Cam chain tensioners

Ernest Montague afm199 at earthlink.net
Sun May 17 17:27:37 PDT 2009


adjusted at loosest point is what I did.


On May 17, 2009, at 5:10 PM, zoran wrote:

> bs. chain goes tight/lose/tight/lose depending where cam lobes are.
>
>
> Thanks
>
> Zoran Vujasinovic
> Twin Works Factory
> 775-786-4881
> www.twfracing.com
> ----- Original Message ----- From: "Ernest Montague" 
> <afm199 at earthlink.net>
> To: "Suzuki SV650 Mailing List" <sv650 at micapeak.com>
> Sent: Sunday, May 17, 2009 4:44 PM
> Subject: Re: Cam chain tensioners
>
>
>> not really making a defense here, just used them both.  The OEM keeps 
>> the chain really really taut, the manual does not.  And if the entire 
>> length of the cam chain follower is bathed in oil it's not going to 
>> really get much hotter at all.  However I know from experience that a 
>> too tight rear chain will make it harder to turn the rear wheel than 
>> a loose one.
>> On May 17, 2009, at 3:49 PM, Beth wrote:
>>> On Sun, May 17, 2009 at 3:33 PM, Ernest Montague 
>>> <afm199 at earthlink.net> wrote:
>>>> Not when the heat is carried off in steel and oil and dissipated by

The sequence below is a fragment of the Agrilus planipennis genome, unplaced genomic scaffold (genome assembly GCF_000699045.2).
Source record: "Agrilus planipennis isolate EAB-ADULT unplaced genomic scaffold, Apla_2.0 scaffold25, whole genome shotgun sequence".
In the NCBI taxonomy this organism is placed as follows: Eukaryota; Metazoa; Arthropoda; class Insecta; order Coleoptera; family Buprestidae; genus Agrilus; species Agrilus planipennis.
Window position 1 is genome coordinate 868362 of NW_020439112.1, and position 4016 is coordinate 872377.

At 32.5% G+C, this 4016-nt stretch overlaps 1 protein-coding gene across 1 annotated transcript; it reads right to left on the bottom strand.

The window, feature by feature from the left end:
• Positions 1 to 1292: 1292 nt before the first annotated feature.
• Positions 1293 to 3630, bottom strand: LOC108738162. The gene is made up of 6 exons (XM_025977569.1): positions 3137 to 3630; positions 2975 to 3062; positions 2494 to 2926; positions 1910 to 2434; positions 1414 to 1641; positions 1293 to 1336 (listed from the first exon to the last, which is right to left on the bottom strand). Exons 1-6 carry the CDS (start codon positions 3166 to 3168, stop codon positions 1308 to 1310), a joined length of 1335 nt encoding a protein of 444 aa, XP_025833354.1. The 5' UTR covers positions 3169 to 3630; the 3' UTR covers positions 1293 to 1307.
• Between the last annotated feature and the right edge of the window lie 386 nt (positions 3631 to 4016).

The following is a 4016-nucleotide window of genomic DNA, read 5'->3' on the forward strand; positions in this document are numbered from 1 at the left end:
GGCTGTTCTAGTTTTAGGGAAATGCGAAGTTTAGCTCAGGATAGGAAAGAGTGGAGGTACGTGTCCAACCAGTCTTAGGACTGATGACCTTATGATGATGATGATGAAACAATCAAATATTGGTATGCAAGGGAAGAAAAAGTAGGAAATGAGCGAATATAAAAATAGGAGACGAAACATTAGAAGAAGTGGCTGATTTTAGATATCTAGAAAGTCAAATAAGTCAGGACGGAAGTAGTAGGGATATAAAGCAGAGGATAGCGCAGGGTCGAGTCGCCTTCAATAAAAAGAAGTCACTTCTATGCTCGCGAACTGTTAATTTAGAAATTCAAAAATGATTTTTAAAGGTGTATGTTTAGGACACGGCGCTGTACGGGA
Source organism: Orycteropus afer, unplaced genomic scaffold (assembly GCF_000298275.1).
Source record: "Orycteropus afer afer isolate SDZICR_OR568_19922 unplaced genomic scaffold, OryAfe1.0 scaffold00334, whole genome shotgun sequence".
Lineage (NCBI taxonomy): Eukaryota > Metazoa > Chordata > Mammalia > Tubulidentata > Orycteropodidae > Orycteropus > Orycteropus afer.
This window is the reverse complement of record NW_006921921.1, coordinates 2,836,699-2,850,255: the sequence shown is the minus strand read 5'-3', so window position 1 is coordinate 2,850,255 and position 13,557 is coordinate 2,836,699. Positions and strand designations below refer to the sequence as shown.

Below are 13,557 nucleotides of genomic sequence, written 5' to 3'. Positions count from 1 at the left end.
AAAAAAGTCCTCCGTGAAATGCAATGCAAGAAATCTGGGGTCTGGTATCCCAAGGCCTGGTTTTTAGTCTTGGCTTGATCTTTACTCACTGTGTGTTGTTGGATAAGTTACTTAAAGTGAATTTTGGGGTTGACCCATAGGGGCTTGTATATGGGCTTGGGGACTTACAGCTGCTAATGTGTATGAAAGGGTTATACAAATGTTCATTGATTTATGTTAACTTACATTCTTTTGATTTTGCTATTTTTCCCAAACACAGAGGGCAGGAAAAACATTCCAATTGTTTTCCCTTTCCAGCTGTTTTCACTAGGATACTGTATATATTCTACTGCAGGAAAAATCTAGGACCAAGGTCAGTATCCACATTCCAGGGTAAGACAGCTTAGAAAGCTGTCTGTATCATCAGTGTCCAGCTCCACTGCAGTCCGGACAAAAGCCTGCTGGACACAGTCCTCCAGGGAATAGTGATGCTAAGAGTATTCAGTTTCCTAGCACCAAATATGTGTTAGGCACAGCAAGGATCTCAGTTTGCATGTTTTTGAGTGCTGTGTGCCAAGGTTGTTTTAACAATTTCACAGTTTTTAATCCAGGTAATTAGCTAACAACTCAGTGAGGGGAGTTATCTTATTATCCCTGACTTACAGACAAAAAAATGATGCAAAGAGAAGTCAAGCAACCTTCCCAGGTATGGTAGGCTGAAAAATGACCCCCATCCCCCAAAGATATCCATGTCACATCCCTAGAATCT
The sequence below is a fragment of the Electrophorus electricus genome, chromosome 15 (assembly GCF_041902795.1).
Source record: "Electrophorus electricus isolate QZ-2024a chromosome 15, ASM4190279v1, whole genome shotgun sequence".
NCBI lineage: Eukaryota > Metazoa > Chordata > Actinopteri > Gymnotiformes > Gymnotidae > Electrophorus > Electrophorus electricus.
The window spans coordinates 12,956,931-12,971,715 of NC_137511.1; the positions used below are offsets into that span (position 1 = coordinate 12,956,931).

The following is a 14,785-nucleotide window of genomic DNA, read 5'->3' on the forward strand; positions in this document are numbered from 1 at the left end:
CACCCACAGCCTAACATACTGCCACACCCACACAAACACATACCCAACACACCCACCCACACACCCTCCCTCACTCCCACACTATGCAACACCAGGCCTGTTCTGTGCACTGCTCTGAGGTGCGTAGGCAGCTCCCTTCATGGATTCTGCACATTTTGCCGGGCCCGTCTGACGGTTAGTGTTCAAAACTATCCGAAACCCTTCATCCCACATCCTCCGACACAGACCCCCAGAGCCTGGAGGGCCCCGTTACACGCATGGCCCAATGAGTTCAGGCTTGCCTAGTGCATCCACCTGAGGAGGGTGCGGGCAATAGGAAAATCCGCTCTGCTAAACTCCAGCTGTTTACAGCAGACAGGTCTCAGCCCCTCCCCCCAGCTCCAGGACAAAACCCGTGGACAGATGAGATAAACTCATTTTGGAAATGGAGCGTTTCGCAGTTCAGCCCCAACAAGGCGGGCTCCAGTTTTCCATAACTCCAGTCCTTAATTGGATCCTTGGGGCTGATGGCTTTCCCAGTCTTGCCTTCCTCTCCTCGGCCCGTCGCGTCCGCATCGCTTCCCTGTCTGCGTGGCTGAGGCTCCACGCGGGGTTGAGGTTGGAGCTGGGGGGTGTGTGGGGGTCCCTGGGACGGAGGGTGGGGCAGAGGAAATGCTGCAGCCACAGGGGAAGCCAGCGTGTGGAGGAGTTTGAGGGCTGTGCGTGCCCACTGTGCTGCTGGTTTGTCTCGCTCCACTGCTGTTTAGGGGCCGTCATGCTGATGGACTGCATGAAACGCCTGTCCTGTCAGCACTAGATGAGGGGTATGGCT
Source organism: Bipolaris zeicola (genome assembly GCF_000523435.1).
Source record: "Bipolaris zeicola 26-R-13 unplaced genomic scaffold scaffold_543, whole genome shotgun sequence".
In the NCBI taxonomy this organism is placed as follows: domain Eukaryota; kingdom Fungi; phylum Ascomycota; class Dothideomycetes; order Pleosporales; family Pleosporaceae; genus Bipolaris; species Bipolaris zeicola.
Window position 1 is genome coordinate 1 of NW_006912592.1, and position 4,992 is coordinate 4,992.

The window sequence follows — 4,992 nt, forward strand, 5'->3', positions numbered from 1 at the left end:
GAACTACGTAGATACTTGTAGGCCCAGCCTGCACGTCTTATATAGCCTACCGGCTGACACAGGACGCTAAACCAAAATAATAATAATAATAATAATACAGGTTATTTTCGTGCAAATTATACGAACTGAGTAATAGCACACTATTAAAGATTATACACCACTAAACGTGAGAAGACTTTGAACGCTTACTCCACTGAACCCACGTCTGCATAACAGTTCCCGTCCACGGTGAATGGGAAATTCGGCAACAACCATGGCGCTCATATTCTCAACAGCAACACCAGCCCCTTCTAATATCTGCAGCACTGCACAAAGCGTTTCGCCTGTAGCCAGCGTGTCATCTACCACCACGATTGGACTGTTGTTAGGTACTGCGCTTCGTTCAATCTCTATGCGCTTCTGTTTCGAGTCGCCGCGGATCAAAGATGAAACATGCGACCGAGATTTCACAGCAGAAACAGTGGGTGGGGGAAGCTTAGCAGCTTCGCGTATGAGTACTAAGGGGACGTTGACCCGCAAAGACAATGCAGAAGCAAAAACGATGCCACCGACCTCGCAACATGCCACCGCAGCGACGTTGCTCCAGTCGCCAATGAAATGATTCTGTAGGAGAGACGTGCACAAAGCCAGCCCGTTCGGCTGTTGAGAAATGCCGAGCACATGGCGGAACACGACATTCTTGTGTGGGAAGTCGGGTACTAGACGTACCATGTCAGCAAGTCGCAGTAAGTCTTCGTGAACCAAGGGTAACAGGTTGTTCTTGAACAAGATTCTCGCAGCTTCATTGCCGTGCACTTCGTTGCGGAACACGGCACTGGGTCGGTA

>>>> the
>>>> radiator
>>>
>>> It's a given that there is friction generated by the cam chain 
>>> rubbing
>>> against the teeth of the cam chain sprockets and guides. The question
>>> is how much and is there a significant difference between the tension
>>> the OEM automatic cam chain tensioner puts on the chain versus a
>>> properly configured manual cam chain tensioner. We're not talking
>>> about a complicated part of the engine.
>>>
>>> It's an interesting thought experiment, barring credible empirical
>>> evidence. And, yes, I question the evidence seeing that the person 
>>> who
>>> is trying to sell you the part is making the HP claims w/o conclusive
>>> proof. No offense intended toward all parties involved. I'm 
>>> interested
>>> in what's the truth, not what other people say.
>>>
>>> -Beth
>>>
>>
>



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